We know that counting the number of solutions to $3-SAT$ is the canonical $\#P-Complete$ problem. Equivalently, it is the canonical $PH-Hard$ problem.

However, counting the number of solutions to $3-SAT$ that have weight at most $\log_2n$ (that is, have at most $\log_2n$ variables assigned to True) is a problem in $P$.

If we want to look at the complexity of counting solutions to $3-SAT$ with the maximum weight of an assignment, say $w$, as a parameter, it seems that:

  1. $w = \mathcal{O}(\log_2 n):$ the complexity is $P$

  2. $w = \mathcal{O}(n):$ Complexity is $PH-Hard$

It seems fair to tell that:

$w = \mathcal{O}(\log_2^kn):$ the complexity of counting solutions to $3-SAT$ is complete (or maybe just hard) for $\Sigma^P_{k-1}$.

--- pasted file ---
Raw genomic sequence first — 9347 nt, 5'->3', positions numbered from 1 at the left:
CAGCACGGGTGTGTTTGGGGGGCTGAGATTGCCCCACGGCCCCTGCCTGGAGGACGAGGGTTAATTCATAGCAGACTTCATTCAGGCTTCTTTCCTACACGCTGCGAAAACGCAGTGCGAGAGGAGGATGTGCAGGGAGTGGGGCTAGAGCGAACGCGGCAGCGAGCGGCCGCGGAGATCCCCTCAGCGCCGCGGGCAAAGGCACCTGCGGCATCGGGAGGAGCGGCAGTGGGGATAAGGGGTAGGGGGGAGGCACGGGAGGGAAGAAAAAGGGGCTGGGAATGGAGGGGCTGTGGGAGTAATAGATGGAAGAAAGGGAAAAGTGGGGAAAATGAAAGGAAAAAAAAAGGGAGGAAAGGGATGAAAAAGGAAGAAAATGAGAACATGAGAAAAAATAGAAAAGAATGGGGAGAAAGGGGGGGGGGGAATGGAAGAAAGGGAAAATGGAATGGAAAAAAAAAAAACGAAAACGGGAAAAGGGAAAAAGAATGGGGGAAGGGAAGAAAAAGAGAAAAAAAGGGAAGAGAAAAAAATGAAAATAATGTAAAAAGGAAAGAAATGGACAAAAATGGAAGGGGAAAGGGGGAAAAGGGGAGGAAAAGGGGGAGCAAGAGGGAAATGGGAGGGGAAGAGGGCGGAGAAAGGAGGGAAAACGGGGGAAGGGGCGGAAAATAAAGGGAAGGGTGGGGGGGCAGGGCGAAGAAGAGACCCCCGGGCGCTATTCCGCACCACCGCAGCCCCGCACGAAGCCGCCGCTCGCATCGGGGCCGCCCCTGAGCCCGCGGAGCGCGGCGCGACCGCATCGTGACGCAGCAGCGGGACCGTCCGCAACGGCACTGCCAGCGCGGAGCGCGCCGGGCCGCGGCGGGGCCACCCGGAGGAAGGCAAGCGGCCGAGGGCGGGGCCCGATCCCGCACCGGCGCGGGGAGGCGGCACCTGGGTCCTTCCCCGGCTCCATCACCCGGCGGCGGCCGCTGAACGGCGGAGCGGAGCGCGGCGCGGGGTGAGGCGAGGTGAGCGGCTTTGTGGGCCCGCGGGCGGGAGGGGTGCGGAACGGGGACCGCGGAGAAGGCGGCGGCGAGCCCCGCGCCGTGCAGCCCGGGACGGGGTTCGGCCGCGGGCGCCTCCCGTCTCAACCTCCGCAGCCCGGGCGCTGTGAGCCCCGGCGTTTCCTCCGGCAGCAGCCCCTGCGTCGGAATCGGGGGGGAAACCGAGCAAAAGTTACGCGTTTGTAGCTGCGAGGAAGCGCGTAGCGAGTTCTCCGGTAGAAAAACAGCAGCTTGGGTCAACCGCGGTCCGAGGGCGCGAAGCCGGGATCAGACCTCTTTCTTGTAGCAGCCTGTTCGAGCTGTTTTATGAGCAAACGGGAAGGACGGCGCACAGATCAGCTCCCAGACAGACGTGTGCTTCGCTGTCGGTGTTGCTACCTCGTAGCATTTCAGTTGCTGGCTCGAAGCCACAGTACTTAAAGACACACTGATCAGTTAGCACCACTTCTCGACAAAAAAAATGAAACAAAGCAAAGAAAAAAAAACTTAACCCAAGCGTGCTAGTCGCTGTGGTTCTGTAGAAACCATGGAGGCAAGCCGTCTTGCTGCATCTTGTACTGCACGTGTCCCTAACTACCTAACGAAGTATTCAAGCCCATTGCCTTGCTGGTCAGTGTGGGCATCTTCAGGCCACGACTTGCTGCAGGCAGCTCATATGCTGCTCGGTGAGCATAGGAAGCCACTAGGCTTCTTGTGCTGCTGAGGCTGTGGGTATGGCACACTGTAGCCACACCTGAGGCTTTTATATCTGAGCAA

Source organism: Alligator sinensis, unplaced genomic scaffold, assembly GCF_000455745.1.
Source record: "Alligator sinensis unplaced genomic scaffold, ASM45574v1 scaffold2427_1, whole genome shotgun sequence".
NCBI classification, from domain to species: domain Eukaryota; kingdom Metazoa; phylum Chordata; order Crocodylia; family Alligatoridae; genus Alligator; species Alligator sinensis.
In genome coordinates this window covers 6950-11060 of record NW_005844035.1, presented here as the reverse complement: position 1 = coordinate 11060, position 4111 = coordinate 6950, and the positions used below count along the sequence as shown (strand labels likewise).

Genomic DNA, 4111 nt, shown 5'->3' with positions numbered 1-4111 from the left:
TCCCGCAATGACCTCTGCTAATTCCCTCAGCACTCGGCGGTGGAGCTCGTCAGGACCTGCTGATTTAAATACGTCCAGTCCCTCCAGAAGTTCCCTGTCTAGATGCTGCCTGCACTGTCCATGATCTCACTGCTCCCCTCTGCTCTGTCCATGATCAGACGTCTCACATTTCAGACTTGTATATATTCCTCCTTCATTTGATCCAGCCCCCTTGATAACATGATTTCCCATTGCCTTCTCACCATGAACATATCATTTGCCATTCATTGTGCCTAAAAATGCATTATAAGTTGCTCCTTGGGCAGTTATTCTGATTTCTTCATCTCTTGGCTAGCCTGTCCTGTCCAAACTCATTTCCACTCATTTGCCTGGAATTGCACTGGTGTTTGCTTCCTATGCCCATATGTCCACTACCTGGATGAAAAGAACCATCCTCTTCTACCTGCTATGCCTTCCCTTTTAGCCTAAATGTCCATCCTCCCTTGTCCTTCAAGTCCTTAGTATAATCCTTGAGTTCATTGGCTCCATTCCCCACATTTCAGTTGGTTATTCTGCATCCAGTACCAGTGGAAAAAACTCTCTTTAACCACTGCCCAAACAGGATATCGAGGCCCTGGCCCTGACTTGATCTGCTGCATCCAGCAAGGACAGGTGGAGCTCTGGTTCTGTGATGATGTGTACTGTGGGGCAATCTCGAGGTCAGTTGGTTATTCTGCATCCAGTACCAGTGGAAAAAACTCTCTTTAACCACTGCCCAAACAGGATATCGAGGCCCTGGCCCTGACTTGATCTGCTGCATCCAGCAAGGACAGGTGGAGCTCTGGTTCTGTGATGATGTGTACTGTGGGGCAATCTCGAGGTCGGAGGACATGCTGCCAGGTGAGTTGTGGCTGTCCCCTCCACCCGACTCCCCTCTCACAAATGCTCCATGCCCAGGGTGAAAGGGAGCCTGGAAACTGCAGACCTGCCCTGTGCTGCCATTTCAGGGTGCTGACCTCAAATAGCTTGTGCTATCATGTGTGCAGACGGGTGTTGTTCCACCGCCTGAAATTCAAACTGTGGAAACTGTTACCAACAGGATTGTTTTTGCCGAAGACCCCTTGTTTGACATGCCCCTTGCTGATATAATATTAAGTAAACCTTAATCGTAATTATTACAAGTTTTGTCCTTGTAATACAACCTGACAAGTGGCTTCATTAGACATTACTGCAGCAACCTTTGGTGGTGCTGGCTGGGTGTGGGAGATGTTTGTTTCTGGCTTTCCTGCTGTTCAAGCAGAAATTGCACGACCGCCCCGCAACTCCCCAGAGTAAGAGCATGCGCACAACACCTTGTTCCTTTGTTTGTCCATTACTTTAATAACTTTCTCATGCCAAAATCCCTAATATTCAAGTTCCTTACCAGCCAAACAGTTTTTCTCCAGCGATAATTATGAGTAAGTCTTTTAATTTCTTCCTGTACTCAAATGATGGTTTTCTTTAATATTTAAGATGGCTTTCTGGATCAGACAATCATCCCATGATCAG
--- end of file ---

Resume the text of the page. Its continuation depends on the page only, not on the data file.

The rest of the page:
where $\Sigma^P_{k-1}$ is the $k-1$ level of the polynomial hierarchy.

Can anyone please help me see why the above should be true, or otherwise ? Any reference would also greatly help.

  • $\begingroup$ If it helps, this question is related to cstheory.stackexchange.com/questions/20490/… . $\endgroup$ – Pavithran Iyer Jan 8 '14 at 15:02
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    $\begingroup$ It can't be complete unless $\Sigma_{k-1}^P$ is closed under complement, which would imply that the polynomial hierarchy collapses. $\endgroup$ – Peter Shor Jan 8 '14 at 19:29
  • $\begingroup$ True. About the hardness: take $k=2$. Is it possible to count the number of satisfying assignments of weight $\mathcal{O}(\log_2^2n)$, in polynomial time, with access to an $NP-$oracle ? $\endgroup$ – Pavithran Iyer Jan 8 '14 at 21:05

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